One of the first tests for BEAM will be to see how the inflatable fares during its attachment and long-term connection to the station’s metal berthing mechanism. BEAM has been outfitted with a matching metal docking ring, a modification from the free-flying Genesis design.

“There was a great deal that had to go into consideration with the BEAM, relative not so much to the inherent technology itself, but to the integration issues with the space station and with utilizing the arm to attach BEAM to the station.”

Bigelow is working on several follow-on programs to BEAM, including its long-planned, free-flying 330-cubic meter habitat, called the B330, which can support a crew of six. The company plans to lease space aboard B330s to research organizations, businesses and the occasional space tourist.

Bigelow already has preliminary agreements with at least seven non-U.S. space and research agencies in the United Kingdom, the Netherlands, Australia, Singapore, Japan, Sweden and the United Arab Emirates of Dubai to lease space aboard the orbital habitats. But Bigelow’s biggest customer may turn out to be NASA itself, which is mulling options for programs that not only will follow the International Space Station, which flies about 250 miles, or 400 kilometers, above the planet, but also which can eventually extend human presence beyond low-Earth orbit. In particular, NASA is interested in the inflatable habitat technology to house crewmembers during expeditions that exceed the Orion capsule’s 21-day capability.

“NASA has no (flight) experience with expandables. They don’t know how to judge, rate, work with, test or understand the systems. This exposure with BEAM will be very important for them to be able to make decisions about utilizing expandable systems, versus the rigidified hardware, in the future,” Gold said.

Bigleow’s recently signed study contract with NASA, under a program called NextSTEP, aims to flesh out how the B330 habitats can be used to support “safe, affordable, and robust human spaceflight missions to the moon, Mars, and beyond,” Bigelow said in a statement.

 “We’re talking about the benefits of expandable habitat technology, via the NextSTEP study, just as we’re proving it at the same time with BEAM,” Gold said.

NextSTEP is not only a bridge to NASA’s future but also a link to its past. In 1997, the U.S. space agency worked to develop an inflatable spacecraft called TransHab, short for Transit Habitat that could be used to transport astronauts to Mars. A version of TransHab also was considered as an alternative crew quarters for the International Space Station.

“TransHab was a very unique and challenging option for ISS crew habitat and one that may be employed for future Mars missions. Due to cost and risk factors an inflatable habitat was not accepted as a replacement for the baseline aluminum crew habitat, but the concept was great,” Daniel Mulville, a former NASA chief engineer and associate deputy administrator, said in an interview for the Johnson Space Center Oral History Project.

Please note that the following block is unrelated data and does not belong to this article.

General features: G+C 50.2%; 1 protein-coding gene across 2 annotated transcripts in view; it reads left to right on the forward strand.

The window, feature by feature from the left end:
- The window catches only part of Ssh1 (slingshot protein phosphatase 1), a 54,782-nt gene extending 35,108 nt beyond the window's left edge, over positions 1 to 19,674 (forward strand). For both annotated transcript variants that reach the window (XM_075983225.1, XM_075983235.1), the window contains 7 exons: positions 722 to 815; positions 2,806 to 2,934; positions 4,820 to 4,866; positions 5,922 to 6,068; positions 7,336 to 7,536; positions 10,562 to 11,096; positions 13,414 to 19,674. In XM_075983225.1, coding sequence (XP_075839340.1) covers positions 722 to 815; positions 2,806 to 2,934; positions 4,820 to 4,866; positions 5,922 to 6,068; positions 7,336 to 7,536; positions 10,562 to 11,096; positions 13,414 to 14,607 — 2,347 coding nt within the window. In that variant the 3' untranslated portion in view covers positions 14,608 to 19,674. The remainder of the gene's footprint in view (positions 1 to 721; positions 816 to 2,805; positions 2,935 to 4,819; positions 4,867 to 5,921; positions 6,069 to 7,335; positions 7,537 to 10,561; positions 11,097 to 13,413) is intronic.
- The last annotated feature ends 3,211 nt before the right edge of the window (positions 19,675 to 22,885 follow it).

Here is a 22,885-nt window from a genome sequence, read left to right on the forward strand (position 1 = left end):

TransHab's inflatable foot-thick shell consisted of almost two dozen layers designed to break up particles of space debris and tiny meteorites that may strike with a speed seven times as fast as a bullet, a NASA summary of the project shows.

“The outer layers protect multiple inner bladders, made of a material that holds in the module’s air. The shell also provides insulation from temperatures in space that can range from 121° Celsius (250° Fahrenheit) in the Sun to minus 128° Celsius (minus 200° Fahrenheit) in the shade,” NASA said.

The key to debris protection is successive layers of insulating Nextel, a material commonly used in car hoods that are spaced between several-inches-thick layers of open cell foam, such as what is used in chair cushions. The layers cause a particle to shatter as it hits, losing more and more of its energy as it penetrates deeper.

The shell also includes a layer of super-strong woven Kevlar, which maintains the module’s shape. Air is contained by three bladders of Combitherm, a material used in the food-packing industry. The innermost layer, forming the inside wall of the module, is Nomex cloth, a fireproof material that also protects the bladder from scuffs and scratches.

Work on TransHab ended in 2000. Bigelow Aerospace purchased the rights to the NASA patents and has since evolved its own proprietary version of the technology, one that in the not-too-distant future may be leased back to NASA.

“The reasons NASA needed expandable habitats back in the ‘90s … have not changed. If anything, they’ve become more acute today, where the benefits of additional volume and enhanced protection against radiation and physical debris are more important than ever,” Gold said.  “We are we very eager to bring this technology back to its roots.”